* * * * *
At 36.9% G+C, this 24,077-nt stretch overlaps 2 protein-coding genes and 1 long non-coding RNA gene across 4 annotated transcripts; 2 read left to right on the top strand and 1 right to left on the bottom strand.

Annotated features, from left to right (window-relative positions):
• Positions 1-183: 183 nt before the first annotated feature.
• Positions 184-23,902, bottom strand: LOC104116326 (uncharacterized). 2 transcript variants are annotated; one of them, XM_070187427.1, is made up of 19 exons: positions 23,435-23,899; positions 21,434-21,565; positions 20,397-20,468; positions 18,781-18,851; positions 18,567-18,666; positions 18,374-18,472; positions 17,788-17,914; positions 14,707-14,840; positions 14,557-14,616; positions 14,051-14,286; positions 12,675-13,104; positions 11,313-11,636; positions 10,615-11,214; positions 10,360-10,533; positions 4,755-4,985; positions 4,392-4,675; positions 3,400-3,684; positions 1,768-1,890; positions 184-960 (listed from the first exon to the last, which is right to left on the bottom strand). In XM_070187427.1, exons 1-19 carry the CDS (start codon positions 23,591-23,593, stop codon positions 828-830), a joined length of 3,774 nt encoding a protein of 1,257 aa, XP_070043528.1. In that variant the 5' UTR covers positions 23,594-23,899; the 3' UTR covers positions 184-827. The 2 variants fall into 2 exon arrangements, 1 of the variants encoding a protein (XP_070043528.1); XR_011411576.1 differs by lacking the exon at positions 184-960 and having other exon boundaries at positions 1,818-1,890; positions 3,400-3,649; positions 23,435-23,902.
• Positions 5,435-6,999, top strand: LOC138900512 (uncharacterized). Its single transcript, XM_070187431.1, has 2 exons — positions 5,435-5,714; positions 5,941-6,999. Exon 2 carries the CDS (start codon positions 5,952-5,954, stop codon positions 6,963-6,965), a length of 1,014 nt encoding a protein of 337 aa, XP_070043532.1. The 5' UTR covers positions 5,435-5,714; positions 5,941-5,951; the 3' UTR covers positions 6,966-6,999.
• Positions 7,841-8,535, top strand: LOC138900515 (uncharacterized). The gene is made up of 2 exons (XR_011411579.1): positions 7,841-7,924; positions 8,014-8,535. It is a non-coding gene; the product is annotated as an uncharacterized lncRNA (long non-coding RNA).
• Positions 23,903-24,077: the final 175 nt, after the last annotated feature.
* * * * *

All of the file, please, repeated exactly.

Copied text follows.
At 36.9% G+C, this 24,077-nt stretch overlaps 2 protein-coding genes and 1 long non-coding RNA gene across 4 annotated transcripts; 2 read left to right on the top strand and 1 right to left on the bottom strand.

Annotated features, from left to right (window-relative positions):
• Positions 1-183: 183 nt before the first annotated feature.
• Positions 184-23,902, bottom strand: LOC104116326 (uncharacterized). 2 transcript variants are annotated; one of them, XM_070187427.1, is made up of 19 exons: positions 23,435-23,899; positions 21,434-21,565; positions 20,397-20,468; positions 18,781-18,851; positions 18,567-18,666; positions 18,374-18,472; positions 17,788-17,914; positions 14,707-14,840; positions 14,557-14,616; positions 14,051-14,286; positions 12,675-13,104; positions 11,313-11,636; positions 10,615-11,214; positions 10,360-10,533; positions 4,755-4,985; positions 4,392-4,675; positions 3,400-3,684; positions 1,768-1,890; positions 184-960 (listed from the first exon to the last, which is right to left on the bottom strand). In XM_070187427.1, exons 1-19 carry the CDS (start codon positions 23,591-23,593, stop codon positions 828-830), a joined length of 3,774 nt encoding a protein of 1,257 aa, XP_070043528.1. In that variant the 5' UTR covers positions 23,594-23,899; the 3' UTR covers positions 184-827. The 2 variants fall into 2 exon arrangements, 1 of the variants encoding a protein (XP_070043528.1); XR_011411576.1 differs by lacking the exon at positions 184-960 and having other exon boundaries at positions 1,818-1,890; positions 3,400-3,649; positions 23,435-23,902.
• Positions 5,435-6,999, top strand: LOC138900512 (uncharacterized). Its single transcript, XM_070187431.1, has 2 exons — positions 5,435-5,714; positions 5,941-6,999. Exon 2 carries the CDS (start codon positions 5,952-5,954, stop codon positions 6,963-6,965), a length of 1,014 nt encoding a protein of 337 aa, XP_070043532.1. The 5' UTR covers positions 5,435-5,714; positions 5,941-5,951; the 3' UTR covers positions 6,966-6,999.
• Positions 7,841-8,535, top strand: LOC138900515 (uncharacterized). The gene is made up of 2 exons (XR_011411579.1): positions 7,841-7,924; positions 8,014-8,535. It is a non-coding gene; the product is annotated as an uncharacterized lncRNA (long non-coding RNA).
• Positions 23,903-24,077: the final 175 nt, after the last annotated feature.